The following day, after a tumultuous series of events, I was taken from my office to the hospital in the back of a police car under a mandatory mental health arrest. It was humiliating, frightening, and a total loss of control. I had a very real fear that my husband would not come to pick me up, as this was his opportunity to finally dispense with me and move on from his crazy, broken wife and all the stress and drama we had endured since D-day a year earlier. He did come, however, and tearfully struggled to decide whether he could keep me safe enough to be discharged. It was a series of events I will never forget, and I now have a deeper understanding and appreciation for people in any situation who are so incredibly lost that they feel there is no hope. I know now that God was with me. He kept me safe. I did not feel Him but I know He was there, weeping alongside me.

Today, I don't feel all of those things. In fact, I was pondering my progress recently, and it struck me that I have not felt those urges in a while. That is not to say life is now all butterflies and rainbows, but I no longer want to die. I no longer want to take out my aggression, anxiety, and desperation on my body through self-harm. That may not sound significant to people who have not walked in my shoes, but to those who have, I want to encourage you that it does get better. These intense feelings do diminish. I am still battling trauma and depression, but the feelings are calmer and more manageable. I can think clearly now. I thank God every day that I am still alive to love those around me, and that I have another day to try again to move toward healing and wholeness.

The physical scars from my self-harm have faded. I shudder to think of a different outcome in which my family potentially wondered why they weren't enough for me, and the damage it would have caused to all the people I love. I came closer to ending my life than I would like to admit. I will never forget this season, and the extremes to which the pain from infidelity has taken me. Now I have empathy for those who walk this way. I know they are not weak. I know the strength it takes to keep going. I know how out of control it feels and how the light is totally eclipsed when you are in the darkness, and you no longer even believe light ever existed. I understand that now.

I hope I can use this to reach out a hand to someone still in the blackness, and gently encourage you to hold on just a little longer. Just wait. It will get better, but you have to be patient, take courage, and look for the light. Let people help you. You DO matter and people DO care about you. No matter what your spouse did, or what he or she is doing now, you still matter. You always mattered. Your spouse can't take that away from you, and if you hold on long enough, you will be here with me to reach out your hand to someone else who just can't see any light yet either.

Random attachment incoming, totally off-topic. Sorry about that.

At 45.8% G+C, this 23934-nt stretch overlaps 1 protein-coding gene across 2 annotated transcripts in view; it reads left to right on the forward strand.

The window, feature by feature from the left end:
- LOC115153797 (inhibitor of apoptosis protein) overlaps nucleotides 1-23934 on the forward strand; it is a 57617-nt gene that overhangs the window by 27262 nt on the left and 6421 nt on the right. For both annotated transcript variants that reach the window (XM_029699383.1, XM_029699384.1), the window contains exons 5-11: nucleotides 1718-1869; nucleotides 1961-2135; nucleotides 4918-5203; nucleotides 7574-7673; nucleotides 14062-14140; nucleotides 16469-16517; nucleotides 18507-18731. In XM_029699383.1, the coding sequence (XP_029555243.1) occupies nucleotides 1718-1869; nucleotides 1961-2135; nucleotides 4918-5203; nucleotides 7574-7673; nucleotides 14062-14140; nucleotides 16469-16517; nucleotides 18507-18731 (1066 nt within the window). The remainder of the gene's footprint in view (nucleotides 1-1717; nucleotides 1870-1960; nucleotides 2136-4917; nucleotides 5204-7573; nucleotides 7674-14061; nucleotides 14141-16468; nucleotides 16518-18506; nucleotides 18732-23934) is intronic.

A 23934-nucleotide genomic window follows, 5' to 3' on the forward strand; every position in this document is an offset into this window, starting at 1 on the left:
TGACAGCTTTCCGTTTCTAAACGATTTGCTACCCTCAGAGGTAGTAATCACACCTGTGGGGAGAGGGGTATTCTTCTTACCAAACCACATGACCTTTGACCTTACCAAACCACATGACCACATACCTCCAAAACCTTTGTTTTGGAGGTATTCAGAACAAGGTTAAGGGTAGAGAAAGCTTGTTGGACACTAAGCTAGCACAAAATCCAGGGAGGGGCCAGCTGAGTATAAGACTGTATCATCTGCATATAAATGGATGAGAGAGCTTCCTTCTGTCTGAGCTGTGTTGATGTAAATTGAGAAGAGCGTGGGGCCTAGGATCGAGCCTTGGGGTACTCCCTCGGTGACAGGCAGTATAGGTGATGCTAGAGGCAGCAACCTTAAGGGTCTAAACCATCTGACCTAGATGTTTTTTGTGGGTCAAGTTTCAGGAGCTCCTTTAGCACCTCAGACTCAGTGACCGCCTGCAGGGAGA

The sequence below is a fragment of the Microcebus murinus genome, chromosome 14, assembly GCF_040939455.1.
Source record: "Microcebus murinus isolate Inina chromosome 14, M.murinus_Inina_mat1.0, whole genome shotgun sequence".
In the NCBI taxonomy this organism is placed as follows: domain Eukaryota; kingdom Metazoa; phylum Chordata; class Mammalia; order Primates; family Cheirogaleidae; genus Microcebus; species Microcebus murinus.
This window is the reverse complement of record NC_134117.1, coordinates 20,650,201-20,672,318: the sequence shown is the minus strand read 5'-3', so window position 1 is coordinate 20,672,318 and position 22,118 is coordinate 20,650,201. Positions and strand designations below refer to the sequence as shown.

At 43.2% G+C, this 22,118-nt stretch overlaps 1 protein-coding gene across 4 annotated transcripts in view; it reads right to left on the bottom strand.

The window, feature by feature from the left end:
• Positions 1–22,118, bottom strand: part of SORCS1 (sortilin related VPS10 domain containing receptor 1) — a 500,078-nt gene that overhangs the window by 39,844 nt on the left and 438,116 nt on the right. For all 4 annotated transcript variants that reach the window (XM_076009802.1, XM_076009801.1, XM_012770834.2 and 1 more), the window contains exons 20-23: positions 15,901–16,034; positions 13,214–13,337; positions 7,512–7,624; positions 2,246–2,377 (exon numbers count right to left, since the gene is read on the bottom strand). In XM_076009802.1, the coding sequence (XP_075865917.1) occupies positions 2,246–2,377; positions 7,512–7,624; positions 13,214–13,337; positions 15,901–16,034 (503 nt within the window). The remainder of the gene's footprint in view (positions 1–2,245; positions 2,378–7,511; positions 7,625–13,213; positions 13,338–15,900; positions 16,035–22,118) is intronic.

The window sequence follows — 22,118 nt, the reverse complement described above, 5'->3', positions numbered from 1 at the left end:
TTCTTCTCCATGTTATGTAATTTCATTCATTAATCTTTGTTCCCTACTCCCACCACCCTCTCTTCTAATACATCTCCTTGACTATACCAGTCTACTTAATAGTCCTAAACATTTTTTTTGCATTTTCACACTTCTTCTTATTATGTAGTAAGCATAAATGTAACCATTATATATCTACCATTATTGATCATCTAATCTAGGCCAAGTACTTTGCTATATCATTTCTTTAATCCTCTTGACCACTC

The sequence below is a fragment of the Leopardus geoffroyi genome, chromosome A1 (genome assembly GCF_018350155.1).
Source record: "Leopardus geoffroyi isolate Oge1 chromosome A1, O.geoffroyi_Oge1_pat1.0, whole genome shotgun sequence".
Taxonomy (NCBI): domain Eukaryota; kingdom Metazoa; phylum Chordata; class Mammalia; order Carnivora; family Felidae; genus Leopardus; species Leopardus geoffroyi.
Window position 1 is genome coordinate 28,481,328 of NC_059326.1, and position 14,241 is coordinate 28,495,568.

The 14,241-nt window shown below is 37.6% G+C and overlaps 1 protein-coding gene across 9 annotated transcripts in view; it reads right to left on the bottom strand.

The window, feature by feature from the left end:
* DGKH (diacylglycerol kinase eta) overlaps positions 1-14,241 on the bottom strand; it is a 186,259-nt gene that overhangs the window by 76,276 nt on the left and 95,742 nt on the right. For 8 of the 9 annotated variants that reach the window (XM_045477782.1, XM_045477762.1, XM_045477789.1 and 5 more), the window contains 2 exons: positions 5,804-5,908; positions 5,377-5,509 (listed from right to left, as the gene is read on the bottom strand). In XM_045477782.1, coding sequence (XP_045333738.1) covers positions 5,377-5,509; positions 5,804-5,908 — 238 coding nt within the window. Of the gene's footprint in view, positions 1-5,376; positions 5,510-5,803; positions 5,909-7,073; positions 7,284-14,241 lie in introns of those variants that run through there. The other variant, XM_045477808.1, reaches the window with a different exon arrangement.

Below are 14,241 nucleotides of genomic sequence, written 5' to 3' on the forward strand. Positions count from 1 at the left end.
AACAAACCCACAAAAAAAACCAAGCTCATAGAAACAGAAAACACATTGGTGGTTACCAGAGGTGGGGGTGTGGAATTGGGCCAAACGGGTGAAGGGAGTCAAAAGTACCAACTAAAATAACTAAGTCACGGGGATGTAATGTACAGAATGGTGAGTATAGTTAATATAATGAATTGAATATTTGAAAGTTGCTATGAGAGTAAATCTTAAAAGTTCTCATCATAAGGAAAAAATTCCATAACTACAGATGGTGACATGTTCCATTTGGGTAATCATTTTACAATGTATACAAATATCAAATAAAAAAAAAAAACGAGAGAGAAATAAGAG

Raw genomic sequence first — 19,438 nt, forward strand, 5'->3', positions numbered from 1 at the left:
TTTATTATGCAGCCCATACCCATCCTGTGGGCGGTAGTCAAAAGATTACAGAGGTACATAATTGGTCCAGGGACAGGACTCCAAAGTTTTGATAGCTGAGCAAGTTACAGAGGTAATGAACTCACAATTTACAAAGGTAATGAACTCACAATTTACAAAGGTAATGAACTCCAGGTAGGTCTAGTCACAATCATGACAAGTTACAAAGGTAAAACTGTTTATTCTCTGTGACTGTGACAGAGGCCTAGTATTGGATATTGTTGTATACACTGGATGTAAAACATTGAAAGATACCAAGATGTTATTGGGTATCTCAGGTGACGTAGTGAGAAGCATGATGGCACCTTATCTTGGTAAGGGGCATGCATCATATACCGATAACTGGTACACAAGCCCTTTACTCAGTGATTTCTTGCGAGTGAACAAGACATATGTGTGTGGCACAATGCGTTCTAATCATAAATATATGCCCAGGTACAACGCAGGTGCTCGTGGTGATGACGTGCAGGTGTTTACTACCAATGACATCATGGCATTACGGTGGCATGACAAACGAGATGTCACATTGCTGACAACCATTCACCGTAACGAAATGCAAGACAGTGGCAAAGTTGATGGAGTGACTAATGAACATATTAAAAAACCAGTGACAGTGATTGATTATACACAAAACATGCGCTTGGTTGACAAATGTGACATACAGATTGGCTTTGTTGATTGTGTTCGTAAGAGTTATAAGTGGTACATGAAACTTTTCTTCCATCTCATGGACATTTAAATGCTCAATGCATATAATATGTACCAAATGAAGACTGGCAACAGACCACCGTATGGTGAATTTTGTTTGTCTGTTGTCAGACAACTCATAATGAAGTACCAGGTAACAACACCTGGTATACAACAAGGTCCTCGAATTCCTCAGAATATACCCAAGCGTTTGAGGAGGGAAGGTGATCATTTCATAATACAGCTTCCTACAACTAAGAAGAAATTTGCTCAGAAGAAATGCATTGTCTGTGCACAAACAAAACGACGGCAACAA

Luke 12:7 Indeed, the very hairs of your head are all numbered. Don't be afraid; you are worth more than many sparrows.

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Comments

Jen, your blog posts resonate

Jen, your blog posts resonate more strongly with me than any other content I have found both on this site and any others since my D-Day. Your recent posts detailing your journey into and out of the dark have me sobbing at my screen for you have so clearly written the words both in my head and my heart. I have recently been told I have a place in the Harboring Hope series and i'm so hopeful it will help me find my footing back onto solid ground where these thoughts of self worthlessness and "not enough" lessen their hold on my being. But in the meantime, thank you....thank you for letting me i'm not alone.

Thank you Kristie

I'm so sorry that you can relate to these feelings but I am glad to reassure you that you aren't alone and that it will get better. This has been such a surreal journey that I never could have envisioned or remotely understood before enduring it, and it can be very lonely.

Sharing these intensely personal thoughts and experiences is a bit scary to be honest, but the risk is very worthwhile when I hear that it has touched someone by providing a measure of understanding or comfort. So I really appreciate you making the effort to let me know and your comment is very meaningful to me. I wish you well in Harboring Hope and beyond. Hang in there.

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I would highly recommend giving this a try.
 
-D, Texas